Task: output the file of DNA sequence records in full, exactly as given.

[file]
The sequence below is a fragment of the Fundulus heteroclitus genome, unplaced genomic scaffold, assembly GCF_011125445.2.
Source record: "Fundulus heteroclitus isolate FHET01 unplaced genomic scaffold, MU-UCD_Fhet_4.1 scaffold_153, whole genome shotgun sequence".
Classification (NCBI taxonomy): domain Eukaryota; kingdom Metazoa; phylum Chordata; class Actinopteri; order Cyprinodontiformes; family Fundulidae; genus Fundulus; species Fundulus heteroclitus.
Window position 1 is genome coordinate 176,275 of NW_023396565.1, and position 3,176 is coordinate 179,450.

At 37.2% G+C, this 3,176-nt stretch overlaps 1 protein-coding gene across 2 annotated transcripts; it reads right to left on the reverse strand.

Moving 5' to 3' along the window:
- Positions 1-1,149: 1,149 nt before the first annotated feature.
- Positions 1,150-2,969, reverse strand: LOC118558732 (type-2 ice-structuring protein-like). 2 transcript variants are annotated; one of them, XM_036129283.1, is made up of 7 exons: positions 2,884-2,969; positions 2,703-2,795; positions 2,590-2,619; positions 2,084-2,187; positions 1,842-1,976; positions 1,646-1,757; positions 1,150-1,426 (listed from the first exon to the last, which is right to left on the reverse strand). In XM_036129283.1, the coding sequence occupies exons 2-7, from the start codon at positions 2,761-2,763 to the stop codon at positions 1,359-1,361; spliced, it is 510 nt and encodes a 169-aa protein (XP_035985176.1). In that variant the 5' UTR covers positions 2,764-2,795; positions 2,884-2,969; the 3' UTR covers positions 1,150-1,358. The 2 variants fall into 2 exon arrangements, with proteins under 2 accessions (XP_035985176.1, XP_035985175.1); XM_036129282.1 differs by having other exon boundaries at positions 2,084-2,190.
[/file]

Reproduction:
The sequence below is a fragment of the Fundulus heteroclitus genome, unplaced genomic scaffold, assembly GCF_011125445.2.
Source record: "Fundulus heteroclitus isolate FHET01 unplaced genomic scaffold, MU-UCD_Fhet_4.1 scaffold_153, whole genome shotgun sequence".
Classification (NCBI taxonomy): domain Eukaryota; kingdom Metazoa; phylum Chordata; class Actinopteri; order Cyprinodontiformes; family Fundulidae; genus Fundulus; species Fundulus heteroclitus.
Window position 1 is genome coordinate 176,275 of NW_023396565.1, and position 3,176 is coordinate 179,450.

At 37.2% G+C, this 3,176-nt stretch overlaps 1 protein-coding gene across 2 annotated transcripts; it reads right to left on the reverse strand.

Moving 5' to 3' along the window:
- Positions 1-1,149: 1,149 nt before the first annotated feature.
- Positions 1,150-2,969, reverse strand: LOC118558732 (type-2 ice-structuring protein-like). 2 transcript variants are annotated; one of them, XM_036129283.1, is made up of 7 exons: positions 2,884-2,969; positions 2,703-2,795; positions 2,590-2,619; positions 2,084-2,187; positions 1,842-1,976; positions 1,646-1,757; positions 1,150-1,426 (listed from the first exon to the last, which is right to left on the reverse strand). In XM_036129283.1, the coding sequence occupies exons 2-7, from the start codon at positions 2,761-2,763 to the stop codon at positions 1,359-1,361; spliced, it is 510 nt and encodes a 169-aa protein (XP_035985176.1). In that variant the 5' UTR covers positions 2,764-2,795; positions 2,884-2,969; the 3' UTR covers positions 1,150-1,358. The 2 variants fall into 2 exon arrangements, with proteins under 2 accessions (XP_035985176.1, XP_035985175.1); XM_036129282.1 differs by having other exon boundaries at positions 2,084-2,190.